Work at height regulations
The Work at Height Regulations (2005) came into force on 6 April 2005. They are intended to prevent deaths and injuries caused by falls at work. In 2005/06 falls from height caused 46 fatalities at work and 3350 major injuries.
The regulations apply to all work at any height (even if it is at or below ground level) where there is risk of a fall that may cause injury. The regulations impose duties on:
- Self-employed people.
- People that control the work of others.
Duty holders must adopt the following hierarchy:
- Where possible, avoiding work at height.
- Where work at height cannot be avoided, take measures to prevent falls.
- Where risk cannot be eliminated, take measures to minimise the distance and consequences of falls.
Where work at height is necessary, duty holders are required to ensure that:
- Risks are assessed and managed (including the risks of working on or near fragile surfaces and risks from falling objects).
- People involved in work at height are competent, trained, or supervised if they are being trained.
- Work at height is properly planned and organised (including planning for emergencies and for rescue).
- Account has been taken of weather conditions that could endanger health and safety (work should be postponed if weather conditions endanger health or safety).
- Appropriate equipment is used, inspected and properly maintained (giving use of collective protection measures priority over personal protection measures).
People working under the control of others must:
- Report any safety hazard to them.
- Use the equipment supplied properly.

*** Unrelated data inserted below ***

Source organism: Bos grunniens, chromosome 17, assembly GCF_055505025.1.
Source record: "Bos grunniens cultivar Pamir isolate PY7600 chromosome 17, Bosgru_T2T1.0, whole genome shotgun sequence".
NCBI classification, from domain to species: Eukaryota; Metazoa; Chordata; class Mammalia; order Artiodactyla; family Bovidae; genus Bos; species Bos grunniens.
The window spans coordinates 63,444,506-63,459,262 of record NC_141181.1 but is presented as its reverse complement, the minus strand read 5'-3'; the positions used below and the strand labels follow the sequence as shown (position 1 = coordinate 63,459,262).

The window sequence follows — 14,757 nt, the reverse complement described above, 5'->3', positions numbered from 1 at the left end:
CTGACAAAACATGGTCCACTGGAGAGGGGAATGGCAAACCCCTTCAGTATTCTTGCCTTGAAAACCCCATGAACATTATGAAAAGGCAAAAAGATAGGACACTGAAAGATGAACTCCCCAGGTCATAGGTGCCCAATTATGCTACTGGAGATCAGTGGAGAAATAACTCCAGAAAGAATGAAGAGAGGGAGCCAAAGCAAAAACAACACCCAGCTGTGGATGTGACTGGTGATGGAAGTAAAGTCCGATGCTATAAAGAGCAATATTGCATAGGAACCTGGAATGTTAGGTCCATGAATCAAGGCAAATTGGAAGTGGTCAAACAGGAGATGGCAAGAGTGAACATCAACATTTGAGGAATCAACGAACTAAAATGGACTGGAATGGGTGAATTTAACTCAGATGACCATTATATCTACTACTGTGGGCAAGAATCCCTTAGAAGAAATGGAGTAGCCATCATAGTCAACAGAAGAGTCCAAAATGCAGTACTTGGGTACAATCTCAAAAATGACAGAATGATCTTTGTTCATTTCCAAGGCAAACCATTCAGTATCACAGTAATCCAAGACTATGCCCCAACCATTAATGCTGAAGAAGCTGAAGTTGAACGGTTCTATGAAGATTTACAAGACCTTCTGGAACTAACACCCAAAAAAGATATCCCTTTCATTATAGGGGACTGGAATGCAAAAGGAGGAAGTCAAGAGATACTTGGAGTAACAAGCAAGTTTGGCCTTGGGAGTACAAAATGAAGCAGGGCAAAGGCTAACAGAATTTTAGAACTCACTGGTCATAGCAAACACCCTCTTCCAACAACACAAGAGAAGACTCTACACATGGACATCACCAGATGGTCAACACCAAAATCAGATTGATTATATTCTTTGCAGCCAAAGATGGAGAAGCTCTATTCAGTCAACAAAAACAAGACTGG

- Schedule 1: Existing places of work and means of access or egress at height.
- Schedule 2: Guard-rails, toe boards, barriers and similar collective means of protection.
- Schedule 3: Working platforms.
- Schedule 4: Collective safeguards for arresting falls.
- Schedule 5: Personal protection systems.
- Schedule 6: Ladders.
- Schedule 7: Particulars to be included in a report of inspection
 Related articles on Designing Buildings Wiki
- Crane regulations.
- Dynamic self-retracting lanyard.
- Health and Safety.
- Injuries on construction sites.
- Lifting Operations and Lifting Equipment Regulations (LOLER).
- Near miss.
- Safety briefing.
- Scaffold register.
- Toolbox talk.
- Types of crane.
- Working at height training.
- Working platform.
 External references
Featured articles and news
What will the General Data Protection Regulations (GDPR) mean for you when they come into force in May?
Business Secretary chairs a new taskforce to monitor and advise on mitigating the impacts of Carillion’s liquidation.
Sir John Armitt is appointed the new chair of the National Infrastructure Commission.
High quality and high density homes - is it what we need or is it storing up trouble?
Government announces its intention to strengthen planning rules to protect music venues and neighbours.
National Audit Office reports that there is little evidence that PFI offers better value than other forms of contracting.
What is liquidation and how does it apply to contractors in the construction industry?
Scrutiny is placed on Carillion's controversial 2013 decision to extend subcontractor payment terms to 120 days.
RSHP unveil their involvement in a boundary crossing which will provide a new entry point into Hong Kong.
With PFI currently under the spotlight due to Carillion, this introductory article explains what they are.
Estimates suggest that up to 30,000 small firms could be at risk of non-payment as a result of Carillion's collapse.